Another extension given to Murphy's Landing developers

September 25, 2002|by DAVE McMILLION

CHARLES TOWN, W.Va. - Controversy continued to mount over the proposed Murphy's Landing subdivision Tuesday night as county planners approved another six-month extension for the 188-home development.

Bob Trumble, an attorney representing the developers of Murphy's Landing, asked the Jefferson County Planning Commission for the six-month extension because of the continued intervention in the planning process by the federal Environmental Protection Agency.

Although the state Department of Environmental Protection was ready to issue a permit for the development's sewage plant, the EPA later instructed state regulators not to issue the permit. EPA officials said the state provided too little proof to show the sewage would have minimal impact on a nearby stream.


Trumble told the planning commission he needed the extension because another legal firm representing the developers is still negotiating the issues with the EPA.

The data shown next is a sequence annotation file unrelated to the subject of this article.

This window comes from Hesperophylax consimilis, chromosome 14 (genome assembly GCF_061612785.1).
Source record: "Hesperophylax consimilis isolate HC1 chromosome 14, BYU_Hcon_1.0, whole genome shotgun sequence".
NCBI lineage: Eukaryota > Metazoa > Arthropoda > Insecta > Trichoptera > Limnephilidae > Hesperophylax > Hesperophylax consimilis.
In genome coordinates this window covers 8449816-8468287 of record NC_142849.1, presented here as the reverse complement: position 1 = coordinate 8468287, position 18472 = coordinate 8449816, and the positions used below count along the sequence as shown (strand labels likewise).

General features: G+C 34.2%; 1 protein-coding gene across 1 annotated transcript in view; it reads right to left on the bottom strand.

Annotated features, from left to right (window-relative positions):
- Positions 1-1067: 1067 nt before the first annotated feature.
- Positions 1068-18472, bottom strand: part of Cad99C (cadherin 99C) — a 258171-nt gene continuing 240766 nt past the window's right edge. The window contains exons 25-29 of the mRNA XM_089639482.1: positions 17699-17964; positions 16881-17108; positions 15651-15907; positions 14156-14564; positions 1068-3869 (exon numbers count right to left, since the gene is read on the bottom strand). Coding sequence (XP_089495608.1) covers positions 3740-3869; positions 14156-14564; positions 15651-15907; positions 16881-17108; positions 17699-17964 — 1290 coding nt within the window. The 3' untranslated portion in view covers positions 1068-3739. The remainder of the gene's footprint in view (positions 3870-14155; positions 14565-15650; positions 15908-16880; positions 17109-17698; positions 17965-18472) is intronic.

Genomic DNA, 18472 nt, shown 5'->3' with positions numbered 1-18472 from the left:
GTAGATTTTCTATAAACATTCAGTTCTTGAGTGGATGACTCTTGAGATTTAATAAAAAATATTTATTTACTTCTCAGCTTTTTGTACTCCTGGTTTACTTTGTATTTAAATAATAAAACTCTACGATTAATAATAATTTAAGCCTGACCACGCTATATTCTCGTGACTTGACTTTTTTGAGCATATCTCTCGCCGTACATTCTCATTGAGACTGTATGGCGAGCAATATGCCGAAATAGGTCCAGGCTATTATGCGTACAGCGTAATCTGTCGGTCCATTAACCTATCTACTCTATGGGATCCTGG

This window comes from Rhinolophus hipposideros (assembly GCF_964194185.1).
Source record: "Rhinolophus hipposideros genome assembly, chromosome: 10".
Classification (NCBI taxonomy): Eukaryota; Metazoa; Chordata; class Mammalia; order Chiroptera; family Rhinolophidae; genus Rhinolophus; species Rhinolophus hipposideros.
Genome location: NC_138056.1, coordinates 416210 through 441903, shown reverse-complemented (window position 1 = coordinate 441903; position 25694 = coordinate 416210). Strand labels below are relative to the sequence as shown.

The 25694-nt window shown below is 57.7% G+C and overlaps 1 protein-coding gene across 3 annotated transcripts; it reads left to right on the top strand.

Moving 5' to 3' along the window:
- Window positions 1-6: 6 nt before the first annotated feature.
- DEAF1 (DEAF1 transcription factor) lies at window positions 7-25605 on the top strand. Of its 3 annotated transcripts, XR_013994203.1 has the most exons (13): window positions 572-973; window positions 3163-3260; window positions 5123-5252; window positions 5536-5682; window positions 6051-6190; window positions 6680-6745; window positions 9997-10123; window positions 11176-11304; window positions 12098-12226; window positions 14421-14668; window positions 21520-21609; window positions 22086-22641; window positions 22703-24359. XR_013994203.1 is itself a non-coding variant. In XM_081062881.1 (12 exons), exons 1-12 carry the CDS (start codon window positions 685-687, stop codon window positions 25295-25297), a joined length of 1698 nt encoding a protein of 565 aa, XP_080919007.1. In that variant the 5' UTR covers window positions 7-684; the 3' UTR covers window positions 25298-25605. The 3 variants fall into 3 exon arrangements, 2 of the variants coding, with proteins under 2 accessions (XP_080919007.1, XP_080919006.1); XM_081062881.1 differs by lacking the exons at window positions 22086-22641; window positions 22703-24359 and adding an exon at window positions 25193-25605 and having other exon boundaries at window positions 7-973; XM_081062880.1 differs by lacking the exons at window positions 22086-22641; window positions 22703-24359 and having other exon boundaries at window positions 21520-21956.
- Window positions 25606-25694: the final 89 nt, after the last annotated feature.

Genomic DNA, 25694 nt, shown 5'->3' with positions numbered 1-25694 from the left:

After that, developers plan to submit their final plans and drawings for the proposed development.

Planning commission members expressed concern about granting another six-month extension for the development, which has already had three similar extensions.

Planning Commission member Mark Schiavone said it is unwise to give that many extensions to a development because many factors like school student populations and traffic conditions in a given area can change in that amount of time.

"We have to set a standard here. This is a very bad precedent," Schiavone said.

Planning Commission member David Hammer proposed giving Murphy's Landing developers a six-month extension, but it would be the "last and final time."

The motion failed.

Murphy's Landing has generated controversy because some believe it would mar the historical landscape of Harpers Ferry, W.Va.

The foundation of John Brown's fort is located on the property and in 1906, W.E.B. Du Bois and civil rights leaders of the Niagara Movement, an early civil rights organization, made a barefoot pilgrimage across the property in honor of the abolitionist.

The meeting led to the formation of the NAACP.

In April, Donald Campbell, the superintendent of Harpers Ferry National Historical Park, said park officials were close to reaching a deal to purchase the land.

Campbell said he believed the park and the developers had agreed on a price but other details had to be worked out.

Trumble said he was not aware of any negotiations to sell the land.

Campbell could not be reached for comment Tuesday.

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